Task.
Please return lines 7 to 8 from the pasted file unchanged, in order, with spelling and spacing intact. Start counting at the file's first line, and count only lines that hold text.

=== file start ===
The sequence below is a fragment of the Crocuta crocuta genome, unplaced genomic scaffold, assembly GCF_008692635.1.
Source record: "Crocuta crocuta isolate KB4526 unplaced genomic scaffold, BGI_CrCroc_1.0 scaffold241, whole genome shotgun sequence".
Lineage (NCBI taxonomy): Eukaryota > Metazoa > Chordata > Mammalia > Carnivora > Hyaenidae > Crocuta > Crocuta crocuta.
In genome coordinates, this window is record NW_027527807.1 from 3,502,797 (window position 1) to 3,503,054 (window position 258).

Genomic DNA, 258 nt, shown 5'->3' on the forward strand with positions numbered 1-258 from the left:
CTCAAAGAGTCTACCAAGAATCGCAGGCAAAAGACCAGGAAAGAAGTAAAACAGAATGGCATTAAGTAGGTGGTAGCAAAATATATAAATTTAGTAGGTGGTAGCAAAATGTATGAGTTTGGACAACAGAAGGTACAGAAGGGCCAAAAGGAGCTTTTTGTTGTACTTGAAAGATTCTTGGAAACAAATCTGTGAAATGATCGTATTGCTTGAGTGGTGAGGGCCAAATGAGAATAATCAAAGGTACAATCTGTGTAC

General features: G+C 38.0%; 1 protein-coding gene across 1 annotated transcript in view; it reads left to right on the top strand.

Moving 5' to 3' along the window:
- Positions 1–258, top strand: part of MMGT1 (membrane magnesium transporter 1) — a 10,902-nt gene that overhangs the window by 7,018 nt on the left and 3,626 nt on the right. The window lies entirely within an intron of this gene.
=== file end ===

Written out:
General features: G+C 38.0%; 1 protein-coding gene across 1 annotated transcript in view; it reads left to right on the top strand.

Moving 5' to 3' along the window: